1928 Farmall Regular They farmed with horses until 1928 when Clyde purchased their first tractor, a 1928 International Harvester (regular) Farmall with steel wheels. He also bought at a new contraption that cut harvesting time by 75 percent: a 1928 International Harvester 8-foot combine. He planned to do custom combining since few farmers bought combines until the 1940’s. Remember that in 1928, Clyde was 23 years old. Three more children were born south of Doland. Darrel was born in 1928, Marvel was born in December of 1929 but lived only a month. After Donna Jean was born in 1931 they moved to a farm not far from Ben LaBrie. Clyde had ideas that many farmers didn’t think of, and the skill to build them. For example, Clyde found a broken-down old hard- rubber tired truck and tore it down to the frame and wheels. Most hay racks are 8 x 16 feet. Clyde built a 10 x 20 hay rack on that frame that could move a 10-ton stack of hay in three trips. West Farm But that fall they had an opportunity to move to the farm they stayed at for 11 years, informally called the West Farm. The farm buildings were four miles west, four north 1/2 west of Doland. Dwight was born there in 1932. The land was owned by Connecticut General Insurance Company, as much of the land ownership defaulted after the crash. The Rainfords were sharecroppers. The insurance company furnished the seed and land and farm families furnished machinery and labor. In return, the insurance company’s share was 1/3 of the crop delivered to the elevator in Doland. Clyde farmed the north 320 acres in Section 17 of Prairie Center Township and also the Southwest 160 acres of Section 8 across the road. Clyde traded the 8-foot combine for a 12-foot International Harvester in 1932. But the price of grain had fallen so much because of the 1929 depression that grain was hardly worth harvesting. After the stock market crash, most banks were failing by 1933. There was no rain in 1933, 1934 or 1935. Dust storms blew tons of prairie topsoil on the winds to Chicago and beyond. South Dakotans had red dirt from Oklahoma dumped on them. It was South Dakota’s worst drought and hottest summer, with temperatures to 100 degrees F. After Franklin Roosevelt created the work recovery, many farmers who were idled by the drought found work with the Works Progress Administration (WPA) or the Civilian Conservation Corps. Clyde worked for WPA hauling gravel to surface the roads with a team of horses and wagon. He drove to a road building site and unloaded the gravel, shovel by shovel, in weather that ranged from 100 degrees F to 20 degrees below. To get milk from the cows, they had to be fed but there was no pasture grass. Clyde mowed Russian thistle to use for hay but the barbs kept the cows from eating much more than they needed to stay alive. Iowa farmers went out on the ice to mow slough grass to sell to South Dakota farms. It was a coarse grass without much food value, but farmers including Clyde took loans to buy it. The cows were so thin it was pointless to butcher them, so they were kept for milk. During those three years there was no need to plant seed since there was no moisture. Clyde told International Harvester that they may as well come get their combine in 1933 because he could not pay for it. But they said to just leave it sit and when the crops return, he could pay for it. That is what happened. In the late 1930s Clyde did custom combining and paid for it. And by 1938 they were able to purchase a new f-20 Farmall tractor with rubber tires and a road gear that would go about 10 m.p.h. Four more childen arrived at the West Farm. Delmar was born in 1935, Darlene “Dardy” in 1937, Delroy in 1939 and Delia Diane—always called Dee Dee—in 1941. In Spink County, South Dakota, the flat, even land was laid out in regular 1-mile sections that made up a 36-section square 6 miles by 6 miles. Two of those sections, 16 and 36, were always set aside to rent to farmers to support the school system. We rented about 80 acres each year on the south side of road between the second and third mile west of our farm.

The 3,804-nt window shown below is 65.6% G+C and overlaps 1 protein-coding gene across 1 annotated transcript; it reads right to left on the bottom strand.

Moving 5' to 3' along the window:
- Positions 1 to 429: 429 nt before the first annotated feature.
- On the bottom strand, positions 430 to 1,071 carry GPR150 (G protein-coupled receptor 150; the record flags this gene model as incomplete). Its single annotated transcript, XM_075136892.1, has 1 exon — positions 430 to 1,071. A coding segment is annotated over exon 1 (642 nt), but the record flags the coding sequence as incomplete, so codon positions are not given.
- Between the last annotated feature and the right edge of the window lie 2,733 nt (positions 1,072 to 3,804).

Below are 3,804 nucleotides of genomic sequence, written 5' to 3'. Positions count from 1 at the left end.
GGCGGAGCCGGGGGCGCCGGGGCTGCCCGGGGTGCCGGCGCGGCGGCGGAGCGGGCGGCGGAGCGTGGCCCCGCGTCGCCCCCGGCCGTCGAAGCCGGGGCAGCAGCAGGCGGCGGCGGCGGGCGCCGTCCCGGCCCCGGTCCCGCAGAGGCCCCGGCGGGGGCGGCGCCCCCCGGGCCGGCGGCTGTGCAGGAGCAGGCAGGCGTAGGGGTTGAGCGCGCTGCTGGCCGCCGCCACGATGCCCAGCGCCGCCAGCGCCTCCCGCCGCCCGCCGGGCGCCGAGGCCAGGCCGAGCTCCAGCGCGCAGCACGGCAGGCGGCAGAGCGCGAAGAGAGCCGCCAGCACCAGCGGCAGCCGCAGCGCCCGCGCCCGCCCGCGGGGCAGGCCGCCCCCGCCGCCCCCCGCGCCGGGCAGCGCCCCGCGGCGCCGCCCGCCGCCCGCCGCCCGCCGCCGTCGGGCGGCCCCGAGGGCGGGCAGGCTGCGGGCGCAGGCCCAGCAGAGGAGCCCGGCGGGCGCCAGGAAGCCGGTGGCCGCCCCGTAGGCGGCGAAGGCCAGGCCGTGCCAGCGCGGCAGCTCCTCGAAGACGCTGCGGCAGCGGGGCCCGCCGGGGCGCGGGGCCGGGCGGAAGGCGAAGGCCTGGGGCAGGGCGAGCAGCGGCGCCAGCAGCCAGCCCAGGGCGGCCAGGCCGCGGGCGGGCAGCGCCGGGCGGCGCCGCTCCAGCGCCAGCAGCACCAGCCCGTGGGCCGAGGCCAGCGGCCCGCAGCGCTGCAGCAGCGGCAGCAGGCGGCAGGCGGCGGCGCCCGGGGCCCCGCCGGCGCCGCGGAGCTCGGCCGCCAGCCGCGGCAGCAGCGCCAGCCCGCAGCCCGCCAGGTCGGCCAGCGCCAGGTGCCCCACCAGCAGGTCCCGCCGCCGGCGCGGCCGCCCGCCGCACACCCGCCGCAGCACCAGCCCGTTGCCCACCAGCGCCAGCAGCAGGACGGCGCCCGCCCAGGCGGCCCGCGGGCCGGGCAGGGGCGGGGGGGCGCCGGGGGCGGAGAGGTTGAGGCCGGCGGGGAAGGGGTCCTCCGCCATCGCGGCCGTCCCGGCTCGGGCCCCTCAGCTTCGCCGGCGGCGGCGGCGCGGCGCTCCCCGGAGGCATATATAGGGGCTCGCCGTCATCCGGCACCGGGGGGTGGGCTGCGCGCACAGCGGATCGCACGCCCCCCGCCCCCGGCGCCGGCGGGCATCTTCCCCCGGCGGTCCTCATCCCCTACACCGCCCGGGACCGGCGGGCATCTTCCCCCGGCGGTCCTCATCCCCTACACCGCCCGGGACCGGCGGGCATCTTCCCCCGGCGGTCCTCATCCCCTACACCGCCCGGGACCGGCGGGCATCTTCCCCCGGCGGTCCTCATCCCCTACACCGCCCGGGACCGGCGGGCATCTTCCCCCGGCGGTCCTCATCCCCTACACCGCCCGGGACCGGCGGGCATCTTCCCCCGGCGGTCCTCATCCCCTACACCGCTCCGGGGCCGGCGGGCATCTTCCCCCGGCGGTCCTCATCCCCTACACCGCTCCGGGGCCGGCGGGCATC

Crops The name of the game in South Dakota was diversification, so if one crop failed the others would carry you through. The Rainfords didn’t do much winter wheat—they planted rye in the fall and a spring Durham wheat. They planted the barley and oats and got the corn in about the 10th of May for a three-month growing season. In addition to these crops they had cattle, pigs and chickens. They milked 8 or 10 cows in a herd of 50 cattle with no milking machine. The soil was a light loam, different from the heavy loam in Minnesota or Iowa. Back then, 20 bushels an acre was a good crop. Now it’s 40 bushels with fertilizer. It was rocky on the south end of the East Farm. Stones would ‘heave’ or rise to the surface over the winter. Kids had to pick rocks so they didn’t break the plow. Chores When the kids came home from school they had to clean the gutter, a trough that collected manure and used straw where the milk cows were kept in stanchions at night. They also spread new hay, carried grain from the granary and kept busy with chores until suppertime. Of course, before kids went to school in the morning there was the milking and stock to be fed. Farm Equipment The Rainfords were able to buy an Alice Chalmers (B) tractor in about 1944, which meant we could rent another quarter across Highway 37 in section 7 of Richfield Township. They also made hay on section 16 of Prairie Center Township. In the late 50s, they farmed the southwest quarter of section 8 of Prairie Center Twp across the road from the farm on County Road 16. Most farm work was done shovel by shovel. There were no elevators or augers to move grain up to the peak of the granary. Standing on the back of a pickup, it was an overhead reach with a shovel load of grain. There are 75 bushels of grain in one pickup load. The pickup had to be shoveled out briskly to get back to the fields where the combine was continuing another round of the field. If the combine had to stop and wait for a pickup to dump, somebody was in trouble. Hay Stacking In those days before bailers, we had a steel frame work about 18 feet high bolted to the front of our farm tractor. It had a “bucker basket” with wooden tines which scooped up the hay from windrows. When we drove over to stack and engaged a power cable winch to pull the basket up, the steel frame work track then drove forward and tripped the bucker basket from horizontal position to a vertical position. The hay would slide off the tines to fall on top of the haystack. We had to drive carefully on rough terrain because the center of gravity was so high with this frame. Darrel mention this because it was prerunner to hydraulic bucker stacker and very few were sold. Milking by Machine When Dona Jean married Everett Felderman, Dolly lost a fast cow milker since Jean could beat the boys. Fortunately about 1951 a new milking machine was installed and the cream separator was moved from the house to a room on the end of milking parlor. This was a wise move that saved effort. We did not have to haul buckets of milk uphill to house to separate it and then haul it back to barn to feed calves and pigs. The Rural Electrification Act (R.E.A.) brought electricity to farms in 1949. There may have been an electric motor installed on the separator by then so they did not have to hand-crank it. Our sister Dee-Dee always claimed she milked all the cows all the time but never disclosed the fact she did it with a milking machine! Brooder House The brooder house was right near the family house so Dolly could take a lot of care with the baby chicks. Dolly and the girls picked eggs and the boys were responsible for feeding the chickens and cleaning the henhouse. Milk Cows A milk cow by 1930 standards was any cow that gave milk, and color or size or breeding made no difference. Our parents paid $7-$12 or $16 each for cows during The Dirty 30s. We had About 8 Milk cows when we were kids. We had Bonnie and Pet, two spotted black and white big boned cows called Holsteins. They filled a 12-quart pail each milking, but the butterfat content was only 2 to 3 percent. We had a little Guernsey cow named Betts who only produced 7 quarts but the butterfat content was at 6 or 7 percent. Marion was a Brown Swiss, an ornery critter that would as soon kick you as not while milking her. She was a brown cow with muted black stripes running down each side; the rest were just roan or black. Dee-Dee remembers milk cows named Star and Charlotte. Breeding Clyde said it was time to improve our cattle herd and milk production, so Clyde and Darrel got in our 1939 International pickup with the wooden box Clyde had built for it, about 7 1⁄2 feet by 9 feet with a stock rack. We drove to Norwood, Young America, out by Highway 5 and 212 which is almost to Minneapolis, MN. Clyde purchased a purebred registered bull (milking shorthorn.) I believe we paid $400 for it which was a monstrous sum of money in those days. That Norwood farm had whitewashed milking parlor with electricity and running water in the barn--sort of an eye opener for a scrub South Dakota boy. The milking Shorthorns were a deep-bodied animal like a Hereford beef cow, but they produced nearly twice as much milk as Herefords. By the second generation our steer calves were selling for more than Herefords at the sale barn. Bulls have to be replaced every few years. Our next bull was quite large; I can’t recall where we acquired him but he had a ring in his nose so a rope could be attached to lead him around. We gave him wide berth when he was in the corral since he would snort and paw the ground. He never attacked anyone, but then we never put him in a corner, either. He never bothered us when we were on horseback so we never worried when we rode down the pasture to fetch the cows for milking. Cattle dehorning, vaccination Once a year, likely in the fall, would be time to dehorn, vaccinate and castrate all the bull calves, all male sheep, all male colts and male pigs. We also would vaccinate the heifers. We would get the dehorn chute lined up in the barn door, the syringes filled with serum to prevent Brucellosis. We got ropes ready to tie the legs of calves and colts so our home-trained veterinarian Lawrence LaBrie [Dolly’s brother] did not get his head kicked off while performing the delicate operation. The crew usually consisted of two or three neighbors and 5 or 6 kids. The kids’ job was to drive the cattle into the dehorn chute and lock the gate behind them. The men on the front end had to lock the stanchion to secure the critter for limited movement. The dehorn shears had two blades – one stationary and one moveable--driven by 3-foot handles with a mechanical advantage of handle to blade. Opening the handles of the shears opened the shear blades. We had to place the shears over the horn and maneuver it down so as to get all the horn including the root (which would include some of the head and hair.) Some horns were very brittle and may take two men to close the handles and make the cut. The blood would squirt two feet high; it was a dirty job. If the dehorning wasn’t complete then a scrub horn would grow back which looked worse than leaving the original horn. Calves’ horns would only grow to 5 or 6 inches in length, but that was enough to injure another cow in your herd. Darrel tells this story because in the 1930’s and 1940’s this was a ritual once a year. But come 1948, both Clyde Rainford and Lawrence Labrie [Dolly’s brother] died. Brother Dwight was 15 years old and Delmar was 13 years old and they had very little experience performing this ritual and it cost a lot of money to have a vet come out to the farm. Dolly's son Donny LaBrie stepped in with welcome skills. Running the Grain Drill Donny also could pass on some good advice about farming to Dwight and Delmar, who were only 15 and 13 years old. Advice like: one acre equals 1 rod (16 1⁄2 feet) wide by one half mile long. The old Mc McCormick Deering grain drill was probably 20 years old. It had a chart inside the cover that told how to pick the number to set the gears in order to plant exactly one bushel per acre. That drill had a 12-foot span. By filling the grain box full when starting to plant, they would cover 48 feet wide at one –half mile long.